Creationists claim the Giant’s Causeway

November 30, 2007

causeway-vert.jpgUntil now, there have been two explanations for the origin of the Giant’s Causeway, that magnificent collection of interlocking rock formations on the County Antrim coast in Northern Ireland. Geology tells us it is made of columns of basalt that formed after intense volcanic activity millions of years ago. Irish folklore tells us that it was a bridge that the giant Fionn mac Cumhaill (Finn McCool) built to cross over to Scotland to fight another giant. The geologists are right, of course, but the old Irish tale is harmless fun.

Now Biblical creationists are trying to add a third interpretation. The Belfast Telegraph reports that a new group called the Causeway Creation Committee wants to add a creationist explanation to a tourist centre project being discussed.

The newspaper writes:

Their belief is that the causeway was created by a huge watery catastrophe – Noah’s flood… The committee has been set up to lobby for information on their theories to be included in any future visitors’ centre at the causeway. They say more than 1,000 people have so far signed the petition.

Founding member Stephen Moore (30) is a Christian evangelist who runs outreach programmes for young people in Portrush.

The Giant’s Causeway He explained: “We don’t believe God created it the way it is, it was definitely a result of volcanic activity. Where we differ from the official theory is that we believe the cause of that activity was the flood we read about in The Bible. It says the fountains of the great deep opened up and because of that there was volcanic activity.

“The other main difference in our view is the date. They say the causeway was created 60 million years ago but we believe that’s a fairy tale. When you follow The Bible timetable it is about 4,500 years ago and due to volcanic activity that surrounds the events of a global flood.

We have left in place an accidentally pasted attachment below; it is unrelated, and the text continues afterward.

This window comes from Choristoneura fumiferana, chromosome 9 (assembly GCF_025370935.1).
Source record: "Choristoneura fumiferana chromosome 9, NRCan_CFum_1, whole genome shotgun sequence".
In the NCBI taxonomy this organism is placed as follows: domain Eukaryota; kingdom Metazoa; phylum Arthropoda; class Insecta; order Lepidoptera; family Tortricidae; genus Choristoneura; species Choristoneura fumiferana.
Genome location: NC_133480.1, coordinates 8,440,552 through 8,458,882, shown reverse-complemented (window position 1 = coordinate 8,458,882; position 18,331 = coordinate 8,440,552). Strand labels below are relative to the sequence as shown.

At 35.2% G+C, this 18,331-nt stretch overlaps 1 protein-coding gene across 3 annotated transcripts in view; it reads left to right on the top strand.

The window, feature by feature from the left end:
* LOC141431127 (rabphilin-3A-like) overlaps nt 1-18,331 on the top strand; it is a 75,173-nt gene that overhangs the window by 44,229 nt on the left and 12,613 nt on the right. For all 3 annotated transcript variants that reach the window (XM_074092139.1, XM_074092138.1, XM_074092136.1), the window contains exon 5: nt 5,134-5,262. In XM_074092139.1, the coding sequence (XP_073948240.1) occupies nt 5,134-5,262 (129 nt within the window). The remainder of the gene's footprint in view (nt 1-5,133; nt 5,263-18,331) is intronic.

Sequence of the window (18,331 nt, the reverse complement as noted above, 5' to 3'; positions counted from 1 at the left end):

“I take issue when people talk about the scientific view because our view is scientific as well. We use the same evidence and observations, we just interpret it differently.

“It just comes down to what glasses you are wearing.”

causeway-horizontal.jpgFurther down, the report says:

But a longer term goal for the committee is to have intelligent design theories taught as science as part of the curriculum in our schools. Intelligent design is the assertion that certain features of the universe and of living things are best explained by an intelligent cause, not an undirected process such as natural selection.

Its website states: “We also desire to see the fact of Intelligent Design being taught alongside the Theory of Evolution in our local schools.”

The issue has been discussed on several blogs in the area — see here and here.

Is this just a case of “what glasses you are wearing?” Is one explanation just as good as another?


We welcome comments that advance the story through relevant opinion, anecdotes, links and data. If you see a comment that you believe is irrelevant or inappropriate, you can flag it to our editors by using the report abuse links. Views expressed in the comments do not represent those of Reuters. For more information on our comment policy, see

Call the Asylum!

The inmates are loose again!

Posted by Asinus Gravis | Report as abusive

I would say there’s as much evidence and reason to believe the Flood event, if not more. The theory of evolution cannot be true because it seems to me as though it is forced into a time-table rather than establishing a time-table. I know very little about evolution, but doesn’t it better fit the subject of Theoretical History rather than Science?

Posted by Adam | Report as abusive